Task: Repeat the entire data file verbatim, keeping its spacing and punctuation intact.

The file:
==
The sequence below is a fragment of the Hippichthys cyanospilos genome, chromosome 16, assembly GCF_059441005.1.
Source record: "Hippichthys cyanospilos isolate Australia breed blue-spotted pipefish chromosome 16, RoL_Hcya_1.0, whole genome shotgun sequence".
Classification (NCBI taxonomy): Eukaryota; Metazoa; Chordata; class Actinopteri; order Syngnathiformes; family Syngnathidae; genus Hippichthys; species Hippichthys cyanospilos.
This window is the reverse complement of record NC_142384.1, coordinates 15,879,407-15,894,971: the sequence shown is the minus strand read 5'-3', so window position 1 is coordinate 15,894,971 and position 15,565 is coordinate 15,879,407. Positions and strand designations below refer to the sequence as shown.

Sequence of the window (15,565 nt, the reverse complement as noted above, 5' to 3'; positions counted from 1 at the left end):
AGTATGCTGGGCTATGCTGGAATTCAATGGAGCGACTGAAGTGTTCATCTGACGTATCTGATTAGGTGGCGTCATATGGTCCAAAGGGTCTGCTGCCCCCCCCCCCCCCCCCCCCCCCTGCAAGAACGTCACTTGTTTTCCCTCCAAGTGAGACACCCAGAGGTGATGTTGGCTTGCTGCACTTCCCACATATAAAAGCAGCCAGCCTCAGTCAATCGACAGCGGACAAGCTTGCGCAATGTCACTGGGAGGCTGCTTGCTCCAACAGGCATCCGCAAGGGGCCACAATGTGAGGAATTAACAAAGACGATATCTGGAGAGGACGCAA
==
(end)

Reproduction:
The sequence below is a fragment of the Hippichthys cyanospilos genome, chromosome 16, assembly GCF_059441005.1.
Source record: "Hippichthys cyanospilos isolate Australia breed blue-spotted pipefish chromosome 16, RoL_Hcya_1.0, whole genome shotgun sequence".
Classification (NCBI taxonomy): Eukaryota; Metazoa; Chordata; class Actinopteri; order Syngnathiformes; family Syngnathidae; genus Hippichthys; species Hippichthys cyanospilos.
This window is the reverse complement of record NC_142384.1, coordinates 15,879,407-15,894,971: the sequence shown is the minus strand read 5'-3', so window position 1 is coordinate 15,894,971 and position 15,565 is coordinate 15,879,407. Positions and strand designations below refer to the sequence as shown.

Sequence of the window (15,565 nt, the reverse complement as noted above, 5' to 3'; positions counted from 1 at the left end):
AGTATGCTGGGCTATGCTGGAATTCAATGGAGCGACTGAAGTGTTCATCTGACGTATCTGATTAGGTGGCGTCATATGGTCCAAAGGGTCTGCTGCCCCCCCCCCCCCCCCCCCCCCCTGCAAGAACGTCACTTGTTTTCCCTCCAAGTGAGACACCCAGAGGTGATGTTGGCTTGCTGCACTTCCCACATATAAAAGCAGCCAGCCTCAGTCAATCGACAGCGGACAAGCTTGCGCAATGTCACTGGGAGGCTGCTTGCTCCAACAGGCATCCGCAAGGGGCCACAATGTGAGGAATTAACAAAGACGATATCTGGAGAGGACGCAA